Posted by: Ihlwan Moon on April 29, 2008
HSBC Holdings isn’t likely to finalize the planned purchase of Korea Exchange Bank any time soon, with the London-based bank extending the expiry of the contract, originally due on Apr. 30, by three months. That’s despite remarks by Korea’s top policymaker this month that the Seoul government would seek swift resolution to the regulatory deadlock that has stalled Lone Star’s $6.3 billion sale of its 51% stake in the Korean bank to HSBC.
Jun Kwang Woo, chairman of the Financial Services Commission, Korea’s top regulator, reiterated on Apr. 29 that the new government of President Lee Myung Bak would take a proactive stance to break the deadlock and send out a positive message to international investors. But Jun added that the administration has no say in legal proceedings, which have put HSBC’s purchase in limbo, and that it would have to take into account “public sentiment” and opinions for any solution to the issue.
Lone Star has been trying to sell KEB for two years but has been stuck because Korea’s previous government, which ended its term in February, had maintained that it would not approve any KEB deal before all legal uncertainties involving the U.S. private equity fund were cleared. Paul Yoo, head of Lone Star’s Korean operations, was sentenced in February to five years in jail after being convicted of manipulating the stock price of the bank’s credit card unit to acquire it at a cheaper price. Yoo has appealed the sentence. Lone Star had also scrapped a sale of its Korea Exchange stake to Kookmin Bank in November 2006 because of a probe into the dispute.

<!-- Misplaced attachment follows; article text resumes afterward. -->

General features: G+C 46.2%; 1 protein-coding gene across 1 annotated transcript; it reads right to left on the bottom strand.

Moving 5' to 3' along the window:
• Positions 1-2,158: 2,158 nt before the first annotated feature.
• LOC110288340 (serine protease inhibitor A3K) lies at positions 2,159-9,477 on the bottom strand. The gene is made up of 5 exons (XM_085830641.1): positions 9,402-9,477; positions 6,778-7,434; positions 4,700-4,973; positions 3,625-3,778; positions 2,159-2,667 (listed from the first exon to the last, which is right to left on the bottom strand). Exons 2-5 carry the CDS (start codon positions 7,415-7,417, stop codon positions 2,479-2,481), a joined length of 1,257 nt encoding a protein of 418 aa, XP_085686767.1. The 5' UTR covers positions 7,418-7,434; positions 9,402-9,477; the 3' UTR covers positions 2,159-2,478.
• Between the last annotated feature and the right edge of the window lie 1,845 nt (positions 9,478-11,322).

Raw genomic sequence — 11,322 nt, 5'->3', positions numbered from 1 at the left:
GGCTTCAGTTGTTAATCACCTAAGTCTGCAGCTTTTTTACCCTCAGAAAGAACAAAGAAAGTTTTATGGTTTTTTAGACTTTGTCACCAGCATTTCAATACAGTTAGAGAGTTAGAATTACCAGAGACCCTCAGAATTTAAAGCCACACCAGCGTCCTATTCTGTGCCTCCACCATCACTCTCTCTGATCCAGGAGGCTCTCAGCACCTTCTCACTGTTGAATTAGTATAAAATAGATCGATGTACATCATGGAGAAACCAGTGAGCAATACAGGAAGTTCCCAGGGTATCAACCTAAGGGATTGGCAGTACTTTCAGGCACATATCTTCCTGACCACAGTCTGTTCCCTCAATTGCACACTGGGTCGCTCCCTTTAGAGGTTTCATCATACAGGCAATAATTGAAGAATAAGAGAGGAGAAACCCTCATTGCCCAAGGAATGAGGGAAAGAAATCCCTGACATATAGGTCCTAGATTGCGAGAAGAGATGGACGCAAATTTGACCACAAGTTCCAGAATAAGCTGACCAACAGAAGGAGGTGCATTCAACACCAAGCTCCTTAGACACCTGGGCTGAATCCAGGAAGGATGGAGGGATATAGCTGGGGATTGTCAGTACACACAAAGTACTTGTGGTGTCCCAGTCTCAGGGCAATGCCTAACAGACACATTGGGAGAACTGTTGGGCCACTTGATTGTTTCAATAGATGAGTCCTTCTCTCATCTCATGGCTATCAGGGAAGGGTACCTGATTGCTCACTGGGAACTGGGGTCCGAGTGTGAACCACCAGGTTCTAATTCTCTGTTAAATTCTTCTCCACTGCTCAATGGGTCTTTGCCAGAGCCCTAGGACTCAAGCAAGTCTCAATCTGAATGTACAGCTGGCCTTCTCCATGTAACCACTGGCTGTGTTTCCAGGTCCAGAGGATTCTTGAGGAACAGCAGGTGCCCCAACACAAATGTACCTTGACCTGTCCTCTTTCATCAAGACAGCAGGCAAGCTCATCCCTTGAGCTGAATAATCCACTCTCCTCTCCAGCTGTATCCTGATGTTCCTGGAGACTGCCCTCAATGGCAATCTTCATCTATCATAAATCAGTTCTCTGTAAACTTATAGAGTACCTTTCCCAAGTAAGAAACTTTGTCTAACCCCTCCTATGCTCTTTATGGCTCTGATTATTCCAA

Now this long protracted saga over the sale of KEB could be concluded if Korea’s High Court makes a ruling on the dispute within three months and the regulators approve HSBC’s purchase. But another possible hurdle is the so-called “public sentiment.” Lone Star has been criticized by civic groups and Korean newspapers for attempting to pull out of the country with windfall tax-free gains made from the sale of its assets. A real test of Lee’s government would be how he could make a quick decision to handle this public sentiment.